Theft of a digital identity can be as damaging as personal fraud

News by Dan Raywood

As National Identity Fraud Prevention Week moves towards its conclusion, new claims have been made on alternative methods of identity theft.

As National Identity Fraud Prevention Week moves towards its conclusion, new claims have been made on alternative methods of identity theft.

Dave Birch, director of Consult Hyperion, wrote in a blog post on the digital identity forum that real identity theft involves malicious account takeover of social networking profiles.

Birch said: “OK, so we all know that a virtual identity can be worth something. That also makes it worth stealing, and it's much easier for people to steal your virtual identity than your physical identity.

“Compared to someone stealing a credit card, this is a much worse crime, isn't it? While Bebo, MySpace and Facebook users are undoubtedly becoming better educated about identity, privacy, security and so forth, the lack of any real (i.e., not password-based) security for these critical virtual identities make them an obvious focus for criminals.”

Birch claimed that the ‘419' crowd have made Facebook their new frontier as they taking over Facebook identities and then using them to perpetrate inventive frauds.

Birch said: “A current favourite is the ‘friend in distress'. If you got a message, via Facebook, from a good friend telling you that they are in Paris and have been mugged and desperately need money quickly and could you wire them $500 immediately, what would you do? Plenty of people send the cash, not suspecting that their friend's identity has been stolen.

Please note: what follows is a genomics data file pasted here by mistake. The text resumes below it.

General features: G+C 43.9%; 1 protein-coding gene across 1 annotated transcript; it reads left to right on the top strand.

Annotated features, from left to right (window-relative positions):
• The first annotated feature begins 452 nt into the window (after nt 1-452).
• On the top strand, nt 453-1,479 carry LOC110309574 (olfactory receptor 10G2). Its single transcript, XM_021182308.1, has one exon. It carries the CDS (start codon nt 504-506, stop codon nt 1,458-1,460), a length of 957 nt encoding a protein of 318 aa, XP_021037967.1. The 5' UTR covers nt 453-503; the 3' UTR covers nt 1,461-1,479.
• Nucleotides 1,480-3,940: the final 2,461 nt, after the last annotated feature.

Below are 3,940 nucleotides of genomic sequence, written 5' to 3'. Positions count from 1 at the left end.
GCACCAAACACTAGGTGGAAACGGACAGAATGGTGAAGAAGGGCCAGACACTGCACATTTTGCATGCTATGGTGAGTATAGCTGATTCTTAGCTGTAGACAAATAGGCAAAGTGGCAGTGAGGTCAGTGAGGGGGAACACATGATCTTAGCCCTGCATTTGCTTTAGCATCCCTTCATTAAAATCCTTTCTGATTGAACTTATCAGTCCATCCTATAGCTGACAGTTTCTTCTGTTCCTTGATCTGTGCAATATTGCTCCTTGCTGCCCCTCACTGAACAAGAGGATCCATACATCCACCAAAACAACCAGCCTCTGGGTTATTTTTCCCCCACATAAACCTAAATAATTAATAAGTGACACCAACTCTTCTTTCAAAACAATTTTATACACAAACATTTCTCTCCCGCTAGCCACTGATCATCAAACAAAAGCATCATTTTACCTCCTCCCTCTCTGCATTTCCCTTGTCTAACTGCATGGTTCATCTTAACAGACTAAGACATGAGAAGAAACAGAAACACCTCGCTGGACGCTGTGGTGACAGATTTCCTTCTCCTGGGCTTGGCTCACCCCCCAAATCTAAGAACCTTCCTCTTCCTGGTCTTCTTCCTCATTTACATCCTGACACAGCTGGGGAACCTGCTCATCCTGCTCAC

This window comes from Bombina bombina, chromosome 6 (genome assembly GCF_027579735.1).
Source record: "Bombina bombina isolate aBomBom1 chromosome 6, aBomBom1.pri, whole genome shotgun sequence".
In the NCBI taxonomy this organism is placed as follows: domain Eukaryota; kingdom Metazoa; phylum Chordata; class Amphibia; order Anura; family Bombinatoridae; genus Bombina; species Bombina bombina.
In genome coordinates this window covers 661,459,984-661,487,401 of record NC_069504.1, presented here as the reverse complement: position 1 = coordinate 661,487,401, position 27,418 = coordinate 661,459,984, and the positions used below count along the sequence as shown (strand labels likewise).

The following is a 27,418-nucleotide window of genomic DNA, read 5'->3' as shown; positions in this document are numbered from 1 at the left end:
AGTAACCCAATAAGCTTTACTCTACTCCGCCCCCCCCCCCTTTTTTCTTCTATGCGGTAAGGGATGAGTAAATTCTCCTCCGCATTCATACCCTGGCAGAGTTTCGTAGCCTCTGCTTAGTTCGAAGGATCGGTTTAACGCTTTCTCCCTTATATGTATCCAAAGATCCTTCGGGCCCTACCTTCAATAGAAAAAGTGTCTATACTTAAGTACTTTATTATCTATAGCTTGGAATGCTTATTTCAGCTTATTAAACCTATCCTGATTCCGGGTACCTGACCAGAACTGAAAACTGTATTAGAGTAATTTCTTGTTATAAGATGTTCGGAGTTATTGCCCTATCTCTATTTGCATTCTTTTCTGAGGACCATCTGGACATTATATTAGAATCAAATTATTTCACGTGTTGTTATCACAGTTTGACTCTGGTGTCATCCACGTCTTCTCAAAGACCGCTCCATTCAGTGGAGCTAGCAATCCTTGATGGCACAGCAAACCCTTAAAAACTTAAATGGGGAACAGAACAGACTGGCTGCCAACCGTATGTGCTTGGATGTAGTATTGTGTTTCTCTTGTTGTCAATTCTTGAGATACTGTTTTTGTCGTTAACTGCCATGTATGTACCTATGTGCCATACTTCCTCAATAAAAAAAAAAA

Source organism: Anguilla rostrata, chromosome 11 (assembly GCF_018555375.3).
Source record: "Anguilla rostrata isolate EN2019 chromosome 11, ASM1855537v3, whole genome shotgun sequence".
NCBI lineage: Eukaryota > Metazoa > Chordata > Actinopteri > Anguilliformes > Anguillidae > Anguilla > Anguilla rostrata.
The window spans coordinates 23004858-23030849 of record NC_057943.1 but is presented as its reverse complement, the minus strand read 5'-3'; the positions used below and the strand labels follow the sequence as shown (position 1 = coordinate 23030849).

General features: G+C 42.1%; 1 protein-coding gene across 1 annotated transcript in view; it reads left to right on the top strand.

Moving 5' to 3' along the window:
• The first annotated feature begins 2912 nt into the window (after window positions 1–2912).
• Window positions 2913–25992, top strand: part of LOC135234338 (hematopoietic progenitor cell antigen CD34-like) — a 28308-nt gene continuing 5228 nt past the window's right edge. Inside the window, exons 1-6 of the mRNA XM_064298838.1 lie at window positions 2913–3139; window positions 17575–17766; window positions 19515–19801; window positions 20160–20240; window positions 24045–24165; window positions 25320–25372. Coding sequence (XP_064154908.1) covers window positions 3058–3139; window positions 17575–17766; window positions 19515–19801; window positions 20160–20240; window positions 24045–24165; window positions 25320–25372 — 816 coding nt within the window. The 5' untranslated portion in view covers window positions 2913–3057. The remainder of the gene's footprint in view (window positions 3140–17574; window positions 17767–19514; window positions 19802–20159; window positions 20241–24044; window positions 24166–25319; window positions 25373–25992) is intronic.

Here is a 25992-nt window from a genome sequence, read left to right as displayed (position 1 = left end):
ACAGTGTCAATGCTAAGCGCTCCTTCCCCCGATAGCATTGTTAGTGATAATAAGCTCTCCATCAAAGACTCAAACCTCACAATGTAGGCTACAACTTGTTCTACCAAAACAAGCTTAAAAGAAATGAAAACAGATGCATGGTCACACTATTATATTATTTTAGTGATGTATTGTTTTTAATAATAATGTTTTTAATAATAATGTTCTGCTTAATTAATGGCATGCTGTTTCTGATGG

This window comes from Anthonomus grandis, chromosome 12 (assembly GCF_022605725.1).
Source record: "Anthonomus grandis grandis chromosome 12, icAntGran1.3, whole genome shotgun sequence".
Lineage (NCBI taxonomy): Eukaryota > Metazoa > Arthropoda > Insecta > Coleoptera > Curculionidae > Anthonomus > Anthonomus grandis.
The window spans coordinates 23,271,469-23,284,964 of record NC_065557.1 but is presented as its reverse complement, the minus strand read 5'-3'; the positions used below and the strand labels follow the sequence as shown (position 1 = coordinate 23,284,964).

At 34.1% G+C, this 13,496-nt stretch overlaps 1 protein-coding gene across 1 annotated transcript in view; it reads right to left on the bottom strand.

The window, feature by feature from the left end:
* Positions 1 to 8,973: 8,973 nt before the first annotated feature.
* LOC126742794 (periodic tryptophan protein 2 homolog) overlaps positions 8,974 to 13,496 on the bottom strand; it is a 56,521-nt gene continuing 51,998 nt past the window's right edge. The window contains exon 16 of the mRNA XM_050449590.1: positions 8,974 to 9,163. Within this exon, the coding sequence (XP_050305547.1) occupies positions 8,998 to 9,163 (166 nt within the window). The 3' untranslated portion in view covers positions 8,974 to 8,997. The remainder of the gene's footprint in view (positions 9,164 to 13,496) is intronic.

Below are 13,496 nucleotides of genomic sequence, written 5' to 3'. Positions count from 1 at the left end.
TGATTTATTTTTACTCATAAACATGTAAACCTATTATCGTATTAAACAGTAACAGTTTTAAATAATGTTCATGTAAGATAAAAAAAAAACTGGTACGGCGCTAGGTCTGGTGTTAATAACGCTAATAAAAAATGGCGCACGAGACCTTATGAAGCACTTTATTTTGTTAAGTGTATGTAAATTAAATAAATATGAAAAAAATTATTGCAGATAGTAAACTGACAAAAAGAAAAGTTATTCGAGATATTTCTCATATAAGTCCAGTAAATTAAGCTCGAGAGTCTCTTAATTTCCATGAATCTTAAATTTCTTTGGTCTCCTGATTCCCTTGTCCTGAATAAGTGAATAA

“It's easy to do this: you just need the password. And those are easy to obtain: just send out a spam ‘this is Facebook, we're just checking our security systems, please log in' message. And when you do find out you've been scammed, where do you go?”

Birch claimed that this is real identity theft and believed that this has much more personal impact on the victims than the theft of the money. If someone takes over your Facebook page or your LinkedIn page they really have stolen your virtual identity as you are deprived of the use of that identity, and if you can persuade Facebook to issue you with a new password, how will your friends begin to trust that identity again?

Birch said: “If you can't get control and regain trust, that means you have to abandon that identity and start all over again, building an entirely new online footprint. This is much more important, looking forward, than what we currently see as the ‘identity theft' problem, which as far as I can see from most reporting is about the tangible subset of identity theft concerned with payment cards.”


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